In 2016, Kenya, trying to decide what to do with a huge amount (105 tons) of stockpiled tusks, and given the terrible outcome of the legal sell-off in 2008, decided to take a different approach: it chose to burn them. It wasn't the first time Kenya was doing that: it first burned 12 tons in 1989 in a widely publicized (and criticized) event, but it has never yet aimed to destroy such a unbelievably huge amount of tusks.
At the first glance, this idea might seem insane: those 105 tons were valued in the hundreds of millions of dollars that could be used to fund further conservation efforts. Moreover, burning so much ivory could have created a sense of scarcity, driving the price of ivory even higher. Finally, some argued that destroying tusks denigrated the dead animals, and sent the message that they were of no value. And yet, Kenya chose to proceed with its plan, widely publicizing the event.
The result: the price of ivory went from $2,000 per kilo in 2013 to around $700 today. That wasn't, of course, the result of Kenya choosing to burn the stockpiled tusks alone. Rather, it came as a result of a series of orchestrated efforts to raise the awareness of the terrible consequences that the demand for ivory had for African elephants, as well as the gradually imposed bans on the legal trade throughout the world (in particular, in China and Hong Kong).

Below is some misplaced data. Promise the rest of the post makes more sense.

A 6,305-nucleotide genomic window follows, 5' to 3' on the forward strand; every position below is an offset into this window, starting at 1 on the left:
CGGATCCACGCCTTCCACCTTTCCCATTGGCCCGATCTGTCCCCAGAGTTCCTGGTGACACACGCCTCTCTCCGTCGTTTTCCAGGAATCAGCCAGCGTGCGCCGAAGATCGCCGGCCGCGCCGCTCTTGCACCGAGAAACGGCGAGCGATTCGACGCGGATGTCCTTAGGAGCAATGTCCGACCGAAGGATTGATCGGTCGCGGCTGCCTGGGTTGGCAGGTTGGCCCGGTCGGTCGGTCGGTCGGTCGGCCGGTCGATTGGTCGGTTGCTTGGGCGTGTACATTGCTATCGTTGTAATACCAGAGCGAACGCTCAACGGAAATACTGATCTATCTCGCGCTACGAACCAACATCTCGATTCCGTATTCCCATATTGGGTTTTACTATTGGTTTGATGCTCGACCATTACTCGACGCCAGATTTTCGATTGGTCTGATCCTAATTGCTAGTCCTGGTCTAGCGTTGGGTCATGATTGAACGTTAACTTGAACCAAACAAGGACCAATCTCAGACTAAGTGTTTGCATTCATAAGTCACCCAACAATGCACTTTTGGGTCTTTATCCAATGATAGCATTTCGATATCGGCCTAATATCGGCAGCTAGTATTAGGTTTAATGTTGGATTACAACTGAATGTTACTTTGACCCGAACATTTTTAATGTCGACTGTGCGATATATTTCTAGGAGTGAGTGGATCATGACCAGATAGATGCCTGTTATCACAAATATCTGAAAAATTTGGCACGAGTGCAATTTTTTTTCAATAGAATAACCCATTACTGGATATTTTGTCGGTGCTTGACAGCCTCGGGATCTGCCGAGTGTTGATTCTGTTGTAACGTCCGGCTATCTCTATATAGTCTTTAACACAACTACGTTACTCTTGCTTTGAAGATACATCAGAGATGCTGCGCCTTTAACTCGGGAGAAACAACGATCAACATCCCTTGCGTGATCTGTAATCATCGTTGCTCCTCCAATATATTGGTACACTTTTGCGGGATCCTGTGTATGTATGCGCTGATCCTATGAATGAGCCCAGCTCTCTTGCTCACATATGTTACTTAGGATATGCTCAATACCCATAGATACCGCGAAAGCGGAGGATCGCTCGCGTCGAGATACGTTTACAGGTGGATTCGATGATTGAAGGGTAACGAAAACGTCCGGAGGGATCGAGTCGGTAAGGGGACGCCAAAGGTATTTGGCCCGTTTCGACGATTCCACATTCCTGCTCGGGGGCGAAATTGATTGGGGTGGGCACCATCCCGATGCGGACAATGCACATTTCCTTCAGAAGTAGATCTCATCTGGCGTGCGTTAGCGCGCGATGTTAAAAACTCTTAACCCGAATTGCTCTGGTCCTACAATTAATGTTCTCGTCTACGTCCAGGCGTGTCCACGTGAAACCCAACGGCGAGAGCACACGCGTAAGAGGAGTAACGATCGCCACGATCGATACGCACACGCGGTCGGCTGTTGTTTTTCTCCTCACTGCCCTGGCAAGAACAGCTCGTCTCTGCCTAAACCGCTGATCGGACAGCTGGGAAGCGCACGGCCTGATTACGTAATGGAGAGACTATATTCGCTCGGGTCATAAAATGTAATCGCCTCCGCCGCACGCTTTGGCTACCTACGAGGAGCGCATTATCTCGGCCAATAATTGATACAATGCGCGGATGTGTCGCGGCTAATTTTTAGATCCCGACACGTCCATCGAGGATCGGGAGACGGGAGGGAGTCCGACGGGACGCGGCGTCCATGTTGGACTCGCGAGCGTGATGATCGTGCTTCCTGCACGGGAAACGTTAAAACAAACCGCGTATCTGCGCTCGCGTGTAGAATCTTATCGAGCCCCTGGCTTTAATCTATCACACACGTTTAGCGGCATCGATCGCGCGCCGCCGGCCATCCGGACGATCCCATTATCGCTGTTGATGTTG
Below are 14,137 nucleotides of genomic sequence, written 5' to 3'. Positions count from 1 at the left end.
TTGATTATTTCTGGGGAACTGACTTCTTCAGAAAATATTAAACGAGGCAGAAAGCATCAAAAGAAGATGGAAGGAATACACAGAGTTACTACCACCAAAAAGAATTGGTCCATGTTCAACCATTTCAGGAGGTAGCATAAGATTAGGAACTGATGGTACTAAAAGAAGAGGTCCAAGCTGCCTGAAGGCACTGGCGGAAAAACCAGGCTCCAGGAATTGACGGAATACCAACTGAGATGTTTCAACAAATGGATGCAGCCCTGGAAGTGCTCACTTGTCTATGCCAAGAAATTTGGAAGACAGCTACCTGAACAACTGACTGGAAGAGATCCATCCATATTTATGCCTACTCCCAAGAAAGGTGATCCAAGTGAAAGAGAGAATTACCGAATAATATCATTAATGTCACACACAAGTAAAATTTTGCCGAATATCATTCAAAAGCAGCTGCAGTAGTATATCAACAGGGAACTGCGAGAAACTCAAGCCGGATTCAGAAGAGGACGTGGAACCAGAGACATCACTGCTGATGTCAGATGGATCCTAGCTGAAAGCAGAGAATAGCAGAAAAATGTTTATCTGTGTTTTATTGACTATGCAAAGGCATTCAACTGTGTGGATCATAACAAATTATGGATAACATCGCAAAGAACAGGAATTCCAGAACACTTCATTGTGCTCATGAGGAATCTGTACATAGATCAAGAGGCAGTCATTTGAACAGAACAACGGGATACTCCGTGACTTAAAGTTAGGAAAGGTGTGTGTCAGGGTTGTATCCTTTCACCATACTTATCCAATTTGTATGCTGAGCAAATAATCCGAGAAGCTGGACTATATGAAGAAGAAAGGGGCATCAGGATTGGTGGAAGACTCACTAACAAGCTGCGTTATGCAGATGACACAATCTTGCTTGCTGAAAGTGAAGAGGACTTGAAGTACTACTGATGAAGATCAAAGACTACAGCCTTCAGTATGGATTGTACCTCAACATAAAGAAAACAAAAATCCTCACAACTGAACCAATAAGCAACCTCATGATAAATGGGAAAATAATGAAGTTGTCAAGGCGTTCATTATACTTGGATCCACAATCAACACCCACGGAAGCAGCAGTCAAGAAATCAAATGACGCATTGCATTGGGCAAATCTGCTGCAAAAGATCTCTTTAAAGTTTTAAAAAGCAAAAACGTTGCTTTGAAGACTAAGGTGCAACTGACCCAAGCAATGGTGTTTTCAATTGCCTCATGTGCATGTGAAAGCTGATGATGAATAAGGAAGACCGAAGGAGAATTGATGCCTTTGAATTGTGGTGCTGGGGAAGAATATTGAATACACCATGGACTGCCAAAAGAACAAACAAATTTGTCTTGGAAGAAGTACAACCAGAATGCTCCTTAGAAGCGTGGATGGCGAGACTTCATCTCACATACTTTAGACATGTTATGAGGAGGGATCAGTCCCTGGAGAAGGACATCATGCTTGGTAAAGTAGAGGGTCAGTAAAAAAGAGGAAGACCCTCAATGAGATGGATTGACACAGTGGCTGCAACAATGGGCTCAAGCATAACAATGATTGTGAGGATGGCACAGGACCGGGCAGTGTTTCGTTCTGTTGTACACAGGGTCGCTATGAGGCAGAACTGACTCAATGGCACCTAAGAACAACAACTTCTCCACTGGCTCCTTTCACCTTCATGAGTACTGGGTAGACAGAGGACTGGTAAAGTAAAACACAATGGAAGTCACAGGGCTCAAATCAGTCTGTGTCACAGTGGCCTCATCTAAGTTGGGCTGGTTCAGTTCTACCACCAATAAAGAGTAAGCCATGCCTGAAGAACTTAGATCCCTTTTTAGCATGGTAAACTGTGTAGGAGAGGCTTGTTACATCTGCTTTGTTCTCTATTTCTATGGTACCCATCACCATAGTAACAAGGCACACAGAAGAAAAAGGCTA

One might argue that the collapse of the legal trade should have just shifted the demand to the illegal market, creating scarcity and driving prices even higher. However, that didn't actually happen, and that's what made this strategy so valuable to learn from.
As it turned out, to a significant extent the demand for ivory was driven by the justification that the existence of legal trade provided it with, and also by general unawareness of the buyers of the real source of most of the ivory they were buying, and the suffering their demand had generated. The phase out of the legal ivory trade that's happening right now, together with the public efforts of the African governments to draw attention to the issue, stripped those moral justifications, and as a result, the demand for the ivory collapsed.
The supply and demand laws of the free market were, of course, still in place, but the relationship between those turned out to be much more complicated than many might have expected. This isn't something unique to the ivory trade, either, - there are other cases where the relationship between supply and demand is complex, and therefore requires very careful management to avoid disastrous consequences. I sincerely hope that those lessons of 2008 and 2016 would be further researched and publicized, as the price paid for these insights was surely too high to let it go to waste.